A 58-year-old man, a native of Tamazula, Durango in Mexico, complained of a 2-month history of odynophagia, hoarseness, non-productive cough, polyarthralgia, and weight loss. He denied fever and chills, but a few days after initial symptoms began, he presented erythematous papules and ulcers on the body trunk that subsequently spread to the extremities (Figure 1A and B). The patient had worked as a cockfight handler in traditional fairs during most of his life. No comorbidities were present, and a QuantiFERON-TB Gold Test in tube was negative. Computed tomography (CT) showed a stippled calcification on mediastinal lymph nodes (Figure 1C). It was after a second skin biopsy that the presence of yeasts consistent with histoplasmosis was finally seen (Figure 1D). He was started on itraconazole (400 mg/day), and 4 months later, his symptoms improved (Figure 2).
Histoplasmosis is one of the most common systemic mycosis in Mexico, and generally, it is described in epidemic outbreaks or as an occupational illness when people accidentally inhale spores of Histoplasma capsulatum from soil, especially when enriched by bird or bat droppings. Chronic and progressive course is typical of disseminated histoplasmosis in non-immunocompromised adults of middle age or older, and this clinical manifestation represents 1% of all symptomatic cases.1,2 Theoretically, dissemination occurs when the fungus spreads systemically from a primary pulmonary focus during a period of months to years. High rates (27–40%) of chronic progressive disseminated histoplasmosis have been reported in some Latin American countries, especially in patients with acquired immunodeficiency syndrome (AIDS).3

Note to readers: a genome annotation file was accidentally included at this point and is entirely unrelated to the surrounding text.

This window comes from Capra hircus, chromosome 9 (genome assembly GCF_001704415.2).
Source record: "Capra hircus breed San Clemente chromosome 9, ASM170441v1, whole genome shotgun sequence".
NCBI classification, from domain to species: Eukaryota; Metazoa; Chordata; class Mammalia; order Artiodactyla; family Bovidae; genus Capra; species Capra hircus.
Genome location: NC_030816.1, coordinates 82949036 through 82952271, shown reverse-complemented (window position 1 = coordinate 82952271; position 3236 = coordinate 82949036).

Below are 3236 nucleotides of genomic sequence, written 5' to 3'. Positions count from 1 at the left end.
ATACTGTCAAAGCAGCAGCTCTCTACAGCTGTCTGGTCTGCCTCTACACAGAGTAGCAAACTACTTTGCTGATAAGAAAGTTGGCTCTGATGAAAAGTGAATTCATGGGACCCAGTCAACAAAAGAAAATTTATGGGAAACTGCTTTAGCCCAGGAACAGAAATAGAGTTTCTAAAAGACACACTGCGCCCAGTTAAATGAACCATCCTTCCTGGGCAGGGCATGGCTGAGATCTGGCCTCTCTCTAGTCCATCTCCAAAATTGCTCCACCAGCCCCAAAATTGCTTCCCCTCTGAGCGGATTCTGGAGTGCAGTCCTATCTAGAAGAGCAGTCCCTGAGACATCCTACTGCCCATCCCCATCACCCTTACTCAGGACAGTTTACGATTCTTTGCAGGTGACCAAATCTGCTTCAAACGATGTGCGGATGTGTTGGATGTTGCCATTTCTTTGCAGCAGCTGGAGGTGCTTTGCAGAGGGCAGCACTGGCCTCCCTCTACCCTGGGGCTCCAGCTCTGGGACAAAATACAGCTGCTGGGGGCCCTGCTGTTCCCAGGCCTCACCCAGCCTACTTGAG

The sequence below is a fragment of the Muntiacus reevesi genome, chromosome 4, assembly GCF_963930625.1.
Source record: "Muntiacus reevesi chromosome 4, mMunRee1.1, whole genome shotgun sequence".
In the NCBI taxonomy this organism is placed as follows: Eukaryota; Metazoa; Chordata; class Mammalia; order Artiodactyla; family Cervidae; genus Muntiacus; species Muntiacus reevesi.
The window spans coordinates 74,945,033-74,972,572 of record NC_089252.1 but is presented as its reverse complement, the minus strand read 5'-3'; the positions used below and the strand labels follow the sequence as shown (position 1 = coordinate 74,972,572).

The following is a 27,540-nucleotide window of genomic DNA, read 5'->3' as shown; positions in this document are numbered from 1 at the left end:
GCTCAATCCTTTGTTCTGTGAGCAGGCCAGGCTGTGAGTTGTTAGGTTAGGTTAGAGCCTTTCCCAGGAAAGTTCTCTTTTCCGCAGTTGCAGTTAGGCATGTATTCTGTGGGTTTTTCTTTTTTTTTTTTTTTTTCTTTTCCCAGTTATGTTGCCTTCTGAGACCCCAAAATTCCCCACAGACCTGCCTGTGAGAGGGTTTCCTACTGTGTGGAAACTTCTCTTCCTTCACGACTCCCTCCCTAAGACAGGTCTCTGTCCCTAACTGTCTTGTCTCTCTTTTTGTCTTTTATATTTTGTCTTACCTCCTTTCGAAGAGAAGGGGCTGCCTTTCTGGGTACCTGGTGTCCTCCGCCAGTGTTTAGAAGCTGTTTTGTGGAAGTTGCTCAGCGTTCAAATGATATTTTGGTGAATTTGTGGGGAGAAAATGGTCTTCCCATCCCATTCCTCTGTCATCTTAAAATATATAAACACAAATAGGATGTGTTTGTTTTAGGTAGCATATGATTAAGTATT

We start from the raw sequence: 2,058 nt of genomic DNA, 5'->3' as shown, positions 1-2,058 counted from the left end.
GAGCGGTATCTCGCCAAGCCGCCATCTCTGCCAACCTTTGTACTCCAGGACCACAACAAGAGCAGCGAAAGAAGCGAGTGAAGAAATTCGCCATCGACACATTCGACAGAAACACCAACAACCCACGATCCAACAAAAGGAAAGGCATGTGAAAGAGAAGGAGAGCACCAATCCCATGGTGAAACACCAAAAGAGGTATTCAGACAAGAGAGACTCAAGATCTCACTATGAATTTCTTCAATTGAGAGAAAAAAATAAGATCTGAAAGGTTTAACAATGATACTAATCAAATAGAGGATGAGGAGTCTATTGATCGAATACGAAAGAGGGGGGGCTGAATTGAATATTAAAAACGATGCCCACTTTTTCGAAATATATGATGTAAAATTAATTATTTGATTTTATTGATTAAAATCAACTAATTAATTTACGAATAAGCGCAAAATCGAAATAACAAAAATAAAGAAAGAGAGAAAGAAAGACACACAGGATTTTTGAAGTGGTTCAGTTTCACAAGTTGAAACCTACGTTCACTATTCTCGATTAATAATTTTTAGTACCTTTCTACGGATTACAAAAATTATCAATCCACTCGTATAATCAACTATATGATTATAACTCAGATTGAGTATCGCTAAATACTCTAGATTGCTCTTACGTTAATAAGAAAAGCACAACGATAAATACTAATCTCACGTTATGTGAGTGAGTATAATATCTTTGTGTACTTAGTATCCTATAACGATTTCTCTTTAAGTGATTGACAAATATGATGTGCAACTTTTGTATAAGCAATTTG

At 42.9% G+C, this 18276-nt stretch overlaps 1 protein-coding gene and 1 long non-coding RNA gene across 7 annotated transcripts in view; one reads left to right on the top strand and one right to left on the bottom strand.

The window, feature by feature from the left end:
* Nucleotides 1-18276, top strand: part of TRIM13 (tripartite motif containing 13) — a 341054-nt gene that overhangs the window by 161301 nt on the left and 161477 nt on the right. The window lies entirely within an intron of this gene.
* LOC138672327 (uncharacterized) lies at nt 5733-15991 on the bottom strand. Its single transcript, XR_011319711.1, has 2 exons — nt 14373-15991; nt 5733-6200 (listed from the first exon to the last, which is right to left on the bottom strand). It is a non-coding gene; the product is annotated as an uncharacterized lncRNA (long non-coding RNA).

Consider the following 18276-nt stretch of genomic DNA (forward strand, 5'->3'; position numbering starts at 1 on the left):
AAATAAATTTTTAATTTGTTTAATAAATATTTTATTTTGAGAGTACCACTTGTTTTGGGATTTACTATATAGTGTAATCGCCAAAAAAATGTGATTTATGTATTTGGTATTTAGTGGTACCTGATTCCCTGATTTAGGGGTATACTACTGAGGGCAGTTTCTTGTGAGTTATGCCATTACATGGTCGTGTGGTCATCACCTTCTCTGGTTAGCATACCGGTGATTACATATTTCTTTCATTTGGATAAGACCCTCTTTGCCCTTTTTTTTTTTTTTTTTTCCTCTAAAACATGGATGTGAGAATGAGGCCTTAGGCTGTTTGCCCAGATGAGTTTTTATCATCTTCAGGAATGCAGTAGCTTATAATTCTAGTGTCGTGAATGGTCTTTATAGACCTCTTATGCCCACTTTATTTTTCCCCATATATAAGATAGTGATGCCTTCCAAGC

Harnalikar M, Kharkar V, Khopkar U, 2012. Disseminated cutaneous histoplasmosis in an immunocompetent adult. Indian J Dermatol 57: 206–209.